The manufacturer of a domestically-manufactured product or the importer of a foreign-manufactured product is responsible for the testing and certification process.

4. What Does The Certificate Need to Contain?

The purpose of the certificate is to attest that the product conforms to all applicable product safety standards. To meet that purpose, the CPSC requires that product certificates provide:

a. Identification of the product covered by the certificate. The Commission has not indicated the specificity with which a product must be "identified." However, because a certificate must be traceable to a specific product or shipment, presumably this includes the identification of product type (bicycle), brand name and model number, if not more.

b. Citation to each CPSC product safety regulation to which the product is being certified.

c. Identification of the importer or domestic manufacturer, including full name, mailing address and telephone number. The foreign manufacturer need not be identified, according to Commission FAQs.

d. Contact information for the person maintaining records of test results supporting the certification.

e. Date (month and year at a minimum) and place (city and country or administrative region) where the product was manufactured.

f. Date and place where the product was tested for compliance with the regulations cited in paragraph (b) above.

g. Identification of any third-party laboratory on which testing the certification depends.

Further detail about each category of information is provided at Certificates must be in English, but need not be signed.

5. What Product Testing Is Required?

Product certifications must be based on a test of each product or upon a "reasonable testing program." What constitutes a "reasonable testing program" is left up to the manufacturer or importer, unless a specific testing regulation or protocol for the product already exists. Importers of foreign-manufactured products may certify products based on tests by the foreign manufacturers, but the importer must be willing and able to stand behind the reasonableness and accuracy of that foreign testing process, as they are the ones actually certifying the products.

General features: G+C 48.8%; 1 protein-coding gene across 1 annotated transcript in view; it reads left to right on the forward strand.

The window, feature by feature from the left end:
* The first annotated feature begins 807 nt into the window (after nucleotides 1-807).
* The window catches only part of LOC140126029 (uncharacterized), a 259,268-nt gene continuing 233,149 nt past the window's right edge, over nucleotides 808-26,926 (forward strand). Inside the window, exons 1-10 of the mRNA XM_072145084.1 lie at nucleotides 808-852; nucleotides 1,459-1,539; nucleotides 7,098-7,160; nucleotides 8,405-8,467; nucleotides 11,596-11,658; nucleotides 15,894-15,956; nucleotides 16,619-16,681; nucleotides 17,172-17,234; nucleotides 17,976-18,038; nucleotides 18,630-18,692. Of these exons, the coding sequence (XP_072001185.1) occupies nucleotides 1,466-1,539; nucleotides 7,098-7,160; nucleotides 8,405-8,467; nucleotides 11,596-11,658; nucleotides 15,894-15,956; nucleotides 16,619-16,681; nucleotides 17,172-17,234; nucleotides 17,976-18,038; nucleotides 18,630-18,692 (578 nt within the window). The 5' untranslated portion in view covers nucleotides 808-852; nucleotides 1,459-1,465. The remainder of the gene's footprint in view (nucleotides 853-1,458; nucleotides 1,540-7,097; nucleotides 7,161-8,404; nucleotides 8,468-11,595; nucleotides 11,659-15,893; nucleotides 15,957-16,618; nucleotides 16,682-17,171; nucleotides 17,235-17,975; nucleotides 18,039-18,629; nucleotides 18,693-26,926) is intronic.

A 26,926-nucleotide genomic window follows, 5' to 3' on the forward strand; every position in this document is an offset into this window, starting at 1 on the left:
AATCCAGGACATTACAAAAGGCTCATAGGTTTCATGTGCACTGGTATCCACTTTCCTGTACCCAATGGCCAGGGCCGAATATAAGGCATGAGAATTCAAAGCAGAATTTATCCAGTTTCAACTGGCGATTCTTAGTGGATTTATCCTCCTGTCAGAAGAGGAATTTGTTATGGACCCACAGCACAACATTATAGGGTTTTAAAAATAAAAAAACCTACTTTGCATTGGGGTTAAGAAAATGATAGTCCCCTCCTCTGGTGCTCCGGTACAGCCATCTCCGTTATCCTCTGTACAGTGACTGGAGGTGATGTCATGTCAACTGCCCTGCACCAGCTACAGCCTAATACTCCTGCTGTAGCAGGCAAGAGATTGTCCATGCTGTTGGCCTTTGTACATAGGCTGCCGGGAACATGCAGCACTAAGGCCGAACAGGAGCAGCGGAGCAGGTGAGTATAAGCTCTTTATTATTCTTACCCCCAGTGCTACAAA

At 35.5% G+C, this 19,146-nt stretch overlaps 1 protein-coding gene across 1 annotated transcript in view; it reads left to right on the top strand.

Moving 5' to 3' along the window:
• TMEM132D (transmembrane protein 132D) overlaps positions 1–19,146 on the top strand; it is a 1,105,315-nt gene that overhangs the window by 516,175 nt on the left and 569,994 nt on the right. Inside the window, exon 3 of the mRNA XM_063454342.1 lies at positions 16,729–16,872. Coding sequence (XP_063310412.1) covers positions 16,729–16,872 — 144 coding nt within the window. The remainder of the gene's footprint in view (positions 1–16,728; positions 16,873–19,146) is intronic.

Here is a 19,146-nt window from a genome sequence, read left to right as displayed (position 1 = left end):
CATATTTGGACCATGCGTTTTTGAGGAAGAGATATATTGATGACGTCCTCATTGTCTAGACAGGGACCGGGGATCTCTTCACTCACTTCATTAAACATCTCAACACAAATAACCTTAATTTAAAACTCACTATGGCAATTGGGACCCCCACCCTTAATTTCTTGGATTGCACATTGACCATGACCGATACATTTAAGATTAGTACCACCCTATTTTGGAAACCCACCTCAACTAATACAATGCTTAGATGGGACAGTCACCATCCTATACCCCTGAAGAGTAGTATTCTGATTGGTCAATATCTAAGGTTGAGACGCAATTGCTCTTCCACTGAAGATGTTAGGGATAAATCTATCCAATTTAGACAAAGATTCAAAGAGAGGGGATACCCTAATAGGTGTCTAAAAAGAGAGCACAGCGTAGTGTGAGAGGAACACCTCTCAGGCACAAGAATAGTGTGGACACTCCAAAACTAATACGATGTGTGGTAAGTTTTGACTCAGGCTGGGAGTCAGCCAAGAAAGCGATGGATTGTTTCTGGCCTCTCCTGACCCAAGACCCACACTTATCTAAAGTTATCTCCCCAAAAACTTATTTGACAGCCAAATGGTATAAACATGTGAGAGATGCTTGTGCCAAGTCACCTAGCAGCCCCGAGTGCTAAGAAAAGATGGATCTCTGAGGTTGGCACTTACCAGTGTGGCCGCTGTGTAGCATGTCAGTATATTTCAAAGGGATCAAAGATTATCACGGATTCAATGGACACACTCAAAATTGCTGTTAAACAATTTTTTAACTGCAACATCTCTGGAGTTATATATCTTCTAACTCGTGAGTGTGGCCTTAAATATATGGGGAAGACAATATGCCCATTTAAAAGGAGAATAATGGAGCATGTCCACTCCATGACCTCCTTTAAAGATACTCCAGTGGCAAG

Self-certification is permitted and third party testing is not required unless the product is defined as a "children's product" under the Act. Generally speaking, a children's product is one designed for, intended for or appealing primarily to children under 12 years old. Children's products subject to a product safety rule must be tested by independent third party laboratories accredited by the Commission. Because an accreditation process is just being initiated, "third party testing requirements become effective on a rolling schedule as the Commission issues specific laboratory accreditation requirements." An elaborate schedule of deadlines for certification of a range of children's products is set out in Frequently Asked Questions on the Commission's website at on page 11.

6. What Does A Manufacturer Do With The Certificate?